“No,” Merripen said harshly, moving away from her. He was naked beneath the covers, stinking of sweat and medicine. A huge, hulking beast. And even worse, dangerously vulnerable. If she continued touching him, tending him, his defenses would be smashed, and God knew what he would say or do. He needed her to go as far away from him as possible.

“Kev,” she said, her too-careful tone maddening him further, “I want to see the wound. It’s almost time to change the poultice. If you’ll just lie flat and let me—“

“Not you.”

Lie flat. As if that were even possible, with the roaring erection that had sprung to life as soon as she had touched him. He was nothing more than an animal, wanting her this way even when he was ill and filthy and still drugged from morphine… even knowing that to make love to her was like signing her death warrant. Had he been a prayerful man, he would have begged the pitiless heavens never to let Win know what he wanted or how he felt. – Chapter 20, Mine Till Midnight.

There is another such scene, which happens before as a prelude to the one above even. Kev isn’t himself because of the laudanum he was given for the pain. He tells Win to stay away from his dreams because he can’t sleep. And then he reaches to her and kisses her. Kissed for the first time in her life, Win doesn’t know quite what to do. She moves her arms to embrace him and stops abruptly when Kev winces in pain. She sets to apologizing but there is no response from Kev. The next thing you know, he has fallen asleep with his head lying on her breasts. It’s as if his desires were fulfilled in his dream and he could finally fall asleep peacefully. Only that it’s not a dream.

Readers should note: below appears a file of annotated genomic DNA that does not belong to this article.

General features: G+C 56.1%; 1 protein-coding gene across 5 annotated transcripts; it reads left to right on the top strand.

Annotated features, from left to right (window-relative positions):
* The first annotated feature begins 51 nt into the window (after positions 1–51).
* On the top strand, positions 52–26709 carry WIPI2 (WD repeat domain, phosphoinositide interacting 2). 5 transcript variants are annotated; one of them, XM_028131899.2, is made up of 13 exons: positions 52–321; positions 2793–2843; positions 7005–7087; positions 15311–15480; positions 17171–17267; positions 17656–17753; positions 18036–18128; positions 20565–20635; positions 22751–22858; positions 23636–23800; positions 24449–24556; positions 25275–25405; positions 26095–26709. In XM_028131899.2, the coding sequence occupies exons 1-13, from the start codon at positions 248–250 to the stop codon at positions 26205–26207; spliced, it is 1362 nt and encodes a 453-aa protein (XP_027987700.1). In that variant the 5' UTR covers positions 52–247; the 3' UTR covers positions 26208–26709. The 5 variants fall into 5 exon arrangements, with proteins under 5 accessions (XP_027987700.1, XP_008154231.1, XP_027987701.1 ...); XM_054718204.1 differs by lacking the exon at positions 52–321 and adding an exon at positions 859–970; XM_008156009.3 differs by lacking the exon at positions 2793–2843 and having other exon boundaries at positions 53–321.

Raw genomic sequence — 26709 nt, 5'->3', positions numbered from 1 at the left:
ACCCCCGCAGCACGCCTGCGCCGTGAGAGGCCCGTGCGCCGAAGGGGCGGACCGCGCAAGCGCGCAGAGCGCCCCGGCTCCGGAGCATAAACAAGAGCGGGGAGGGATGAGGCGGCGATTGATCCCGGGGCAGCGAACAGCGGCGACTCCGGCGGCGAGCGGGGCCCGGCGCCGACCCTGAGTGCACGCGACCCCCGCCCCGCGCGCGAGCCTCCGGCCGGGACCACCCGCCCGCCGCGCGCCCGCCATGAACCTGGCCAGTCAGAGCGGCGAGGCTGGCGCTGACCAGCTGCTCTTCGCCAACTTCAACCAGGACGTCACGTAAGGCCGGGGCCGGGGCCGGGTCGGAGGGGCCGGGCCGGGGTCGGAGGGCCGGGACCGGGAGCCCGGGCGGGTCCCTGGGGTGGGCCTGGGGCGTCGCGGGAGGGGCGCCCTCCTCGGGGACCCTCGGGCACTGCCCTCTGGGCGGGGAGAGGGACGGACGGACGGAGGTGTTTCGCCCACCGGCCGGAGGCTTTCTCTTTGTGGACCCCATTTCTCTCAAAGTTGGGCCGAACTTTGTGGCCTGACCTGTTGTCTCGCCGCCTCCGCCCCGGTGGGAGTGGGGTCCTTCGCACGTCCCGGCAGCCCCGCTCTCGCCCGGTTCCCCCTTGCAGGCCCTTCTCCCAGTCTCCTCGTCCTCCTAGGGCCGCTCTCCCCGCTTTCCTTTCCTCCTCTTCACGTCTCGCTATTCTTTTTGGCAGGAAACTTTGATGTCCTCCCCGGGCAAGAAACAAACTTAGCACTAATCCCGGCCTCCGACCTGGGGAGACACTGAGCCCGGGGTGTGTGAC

Frankly those scenes were the best thing about Mine Till Midnight. Cam/Amelia fans, please take no offense. However, as a negative criticism to Kev and Win’s portrayal in this book, I found it odd that Win doesn’t give any indication that she loves Kev. And she seems ignorant of Kev’s feelings. So it actually appears incoherent when she confesses her love to him in chapter one of Seduce Me at Sunrise. Am I the only one who has noticed this and is bothered by it?

Going back to the couple’s own book, Kev is finally brought to his senses in a very unusual way in Seduce Me at Sunrise. Presumably with great difficulty, Leo talks about his long lost love, which is forbidden territory known to everyone, and that seems to do the trick. I’m not crazy over Leo unlike many fans of the Hathaway series, but I liked that he was the one who convinced Kev to make his move. It was unexpectedly fitting.


I find Kev to be a very complex character. He has worshiped Win with his whole being since the first time he saw her when he was brought to the Hathaway house, almost dying of his injuries. For Kev, Win is the perfect picture of an angel. She is pure goodness, fragile and otherworldly.

He had always handled Win with a sort of exaggerated gentleness, as if she would blow away like dandelion floss. – Chapter 18, Mine Till Midnight.